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Hamming Distance

What is Hamming Distance?

Hamming distance is Technically defined as the number of bits in the same position that differs in two numbers. Let us delve into a new way of finding the distance between two numbers.



To find the hamming distance between 4 and 14

4 and 14

4              0100

14            1110


Hamming distance=2

Let us look at a pictorial representation for two seven-bit numbers.

The Hamming Distance For two 7 bit numbers
The Hamming Distance For two 7 bit numbers

When is the XOR of two bits 1?

Only if the bits are different. After doing the XOR operation we will have 1 at each location the bits are different. So, we will count the number of set bits.

How should we do that?

The number of set bits in a number is called the Hamming Weight. We have a post on the above topic too but to save the reader the pain of flipping through posts I will give an overview of the easiest approach to do so.

First strengthening our game with a few smart points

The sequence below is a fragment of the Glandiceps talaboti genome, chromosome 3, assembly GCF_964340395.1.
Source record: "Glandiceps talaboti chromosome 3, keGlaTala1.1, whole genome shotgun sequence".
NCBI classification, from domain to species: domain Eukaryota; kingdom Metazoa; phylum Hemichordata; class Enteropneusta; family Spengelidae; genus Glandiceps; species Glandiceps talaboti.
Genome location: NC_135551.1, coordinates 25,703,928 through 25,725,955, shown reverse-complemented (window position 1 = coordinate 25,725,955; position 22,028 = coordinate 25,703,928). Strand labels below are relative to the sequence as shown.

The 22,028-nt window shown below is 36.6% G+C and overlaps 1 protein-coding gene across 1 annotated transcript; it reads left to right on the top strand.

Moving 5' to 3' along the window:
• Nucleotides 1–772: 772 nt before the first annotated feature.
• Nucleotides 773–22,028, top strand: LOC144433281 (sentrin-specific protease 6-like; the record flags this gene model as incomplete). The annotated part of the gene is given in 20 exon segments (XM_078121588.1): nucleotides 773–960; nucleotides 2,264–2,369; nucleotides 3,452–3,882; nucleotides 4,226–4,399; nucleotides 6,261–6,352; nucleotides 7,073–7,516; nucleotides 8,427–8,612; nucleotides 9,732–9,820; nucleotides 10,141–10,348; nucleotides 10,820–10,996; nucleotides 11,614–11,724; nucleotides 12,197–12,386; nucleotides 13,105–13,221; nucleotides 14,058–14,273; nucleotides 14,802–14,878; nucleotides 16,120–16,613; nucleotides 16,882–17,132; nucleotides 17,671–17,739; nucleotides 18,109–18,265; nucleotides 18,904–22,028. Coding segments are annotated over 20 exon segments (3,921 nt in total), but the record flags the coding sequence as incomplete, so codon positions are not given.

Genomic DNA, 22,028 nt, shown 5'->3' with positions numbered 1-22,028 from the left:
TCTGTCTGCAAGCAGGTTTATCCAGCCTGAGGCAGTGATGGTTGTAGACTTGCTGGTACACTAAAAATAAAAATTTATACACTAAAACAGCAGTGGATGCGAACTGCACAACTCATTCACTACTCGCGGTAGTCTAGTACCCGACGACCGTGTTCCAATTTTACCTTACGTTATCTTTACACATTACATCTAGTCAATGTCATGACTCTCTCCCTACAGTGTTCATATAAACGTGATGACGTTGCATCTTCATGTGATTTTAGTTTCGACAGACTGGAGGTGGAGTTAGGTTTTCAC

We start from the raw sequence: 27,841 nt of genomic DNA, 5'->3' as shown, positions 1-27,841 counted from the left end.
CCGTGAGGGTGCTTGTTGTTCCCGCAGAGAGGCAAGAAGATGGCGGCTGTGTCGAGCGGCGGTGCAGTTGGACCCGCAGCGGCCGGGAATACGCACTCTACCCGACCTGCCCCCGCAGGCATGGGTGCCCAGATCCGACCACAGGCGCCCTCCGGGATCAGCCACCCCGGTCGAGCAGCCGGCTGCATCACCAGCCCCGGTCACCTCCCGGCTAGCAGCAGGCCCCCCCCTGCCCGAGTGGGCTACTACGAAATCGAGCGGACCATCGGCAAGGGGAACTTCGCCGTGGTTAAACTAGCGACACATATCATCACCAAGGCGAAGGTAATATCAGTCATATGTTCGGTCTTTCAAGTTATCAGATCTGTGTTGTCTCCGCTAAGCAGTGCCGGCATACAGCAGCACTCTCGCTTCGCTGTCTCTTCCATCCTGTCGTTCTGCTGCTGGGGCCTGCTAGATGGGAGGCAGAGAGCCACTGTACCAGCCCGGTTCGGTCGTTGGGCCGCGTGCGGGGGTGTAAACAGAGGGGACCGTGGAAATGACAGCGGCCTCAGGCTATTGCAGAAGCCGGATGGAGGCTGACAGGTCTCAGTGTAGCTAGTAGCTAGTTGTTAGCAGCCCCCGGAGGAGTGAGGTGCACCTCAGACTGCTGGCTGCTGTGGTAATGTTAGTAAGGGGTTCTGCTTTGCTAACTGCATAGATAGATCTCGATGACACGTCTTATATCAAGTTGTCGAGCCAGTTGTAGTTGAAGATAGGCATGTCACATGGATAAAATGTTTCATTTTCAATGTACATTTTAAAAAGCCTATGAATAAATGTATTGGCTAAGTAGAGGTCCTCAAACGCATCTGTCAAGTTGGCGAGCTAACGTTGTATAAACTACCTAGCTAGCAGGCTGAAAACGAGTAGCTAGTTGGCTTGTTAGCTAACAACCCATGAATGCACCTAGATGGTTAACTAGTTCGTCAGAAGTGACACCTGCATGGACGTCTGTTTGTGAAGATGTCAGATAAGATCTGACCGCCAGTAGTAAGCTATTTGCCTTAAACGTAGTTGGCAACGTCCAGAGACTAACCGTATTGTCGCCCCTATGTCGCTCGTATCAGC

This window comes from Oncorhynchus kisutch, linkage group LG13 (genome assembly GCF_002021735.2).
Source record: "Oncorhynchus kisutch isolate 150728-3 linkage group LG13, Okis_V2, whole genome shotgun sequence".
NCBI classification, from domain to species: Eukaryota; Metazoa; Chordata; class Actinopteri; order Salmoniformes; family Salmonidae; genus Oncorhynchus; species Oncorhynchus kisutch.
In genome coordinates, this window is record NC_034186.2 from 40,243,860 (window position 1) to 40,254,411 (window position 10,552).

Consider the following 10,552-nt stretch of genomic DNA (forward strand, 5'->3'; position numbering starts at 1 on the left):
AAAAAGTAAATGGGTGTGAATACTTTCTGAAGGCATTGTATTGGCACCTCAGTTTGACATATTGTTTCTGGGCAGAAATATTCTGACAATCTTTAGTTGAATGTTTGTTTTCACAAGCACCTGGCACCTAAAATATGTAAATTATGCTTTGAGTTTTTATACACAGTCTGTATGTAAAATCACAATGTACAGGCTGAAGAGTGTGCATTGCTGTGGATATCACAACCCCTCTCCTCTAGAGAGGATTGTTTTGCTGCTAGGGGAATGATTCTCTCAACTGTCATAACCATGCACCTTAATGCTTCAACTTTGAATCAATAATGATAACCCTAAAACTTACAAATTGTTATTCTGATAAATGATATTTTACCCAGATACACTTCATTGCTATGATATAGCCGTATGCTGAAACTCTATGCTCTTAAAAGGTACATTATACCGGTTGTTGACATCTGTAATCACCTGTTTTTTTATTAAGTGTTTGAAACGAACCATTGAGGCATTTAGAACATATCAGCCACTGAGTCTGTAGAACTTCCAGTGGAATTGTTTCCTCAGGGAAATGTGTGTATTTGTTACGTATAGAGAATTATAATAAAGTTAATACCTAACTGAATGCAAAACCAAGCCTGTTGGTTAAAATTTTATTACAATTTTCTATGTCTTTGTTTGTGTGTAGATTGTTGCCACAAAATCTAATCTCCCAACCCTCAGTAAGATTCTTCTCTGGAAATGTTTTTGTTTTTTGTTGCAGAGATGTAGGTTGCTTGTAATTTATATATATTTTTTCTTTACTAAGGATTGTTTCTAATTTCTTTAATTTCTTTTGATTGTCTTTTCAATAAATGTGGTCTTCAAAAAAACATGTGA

• We know that an accepted integer can be maximum 32 bits long
  • a&1=1 1&0=0

Keeping these things in sight.

  • We loop through the number until we encounter a zero
  • We perform AND with the rightmost bit
    • If the and operation gives us 1
      • The bit is set i.e 1
      • Increment the count variable by 1
    • If the and operation gives us 0
      • The bit is not set i.e 0
  • The count yields the number of set bits
READ  Sieve of Eratosthenes

Now, that we are a little clear about how things work. Let us look into the code


Java Code For Hamming Distance

class Solution 
    public int hammingDistance(int x, int y) 
    int num=x^y;
    int ct=0;
    return ct;

C++ Code For Hamming Distance

    int dist(int num1,int num2)
        int xor=num1^num2;
        //The dissimilar bits will have 1 after XORing
        int ans=0;
        //Counting the number of 1s/set bits
        return ans;
4 14

This was all about Hamming distance!

Complexity Analysis

The time complexity of the above approach=O(n)

Space Complexity=O(1)

Why and How?

  • When we XOR both bits. The time complexity for the operation is O(1)
  • While trying to find the number of set bits
    • We maintain a variable to store the set bits
    • We iterate through the XORed product
      • Increment the variable as we find a set bit
  • Thus making the time complexity as linear/O(n)
  • We use only one variable for the XOR making the space complexity O(1)

Now that we have done it for two binary numbers let us expand our approach to strings.

Read On!

Check whether strings are k distance apart or not(Opens in a new browser tab)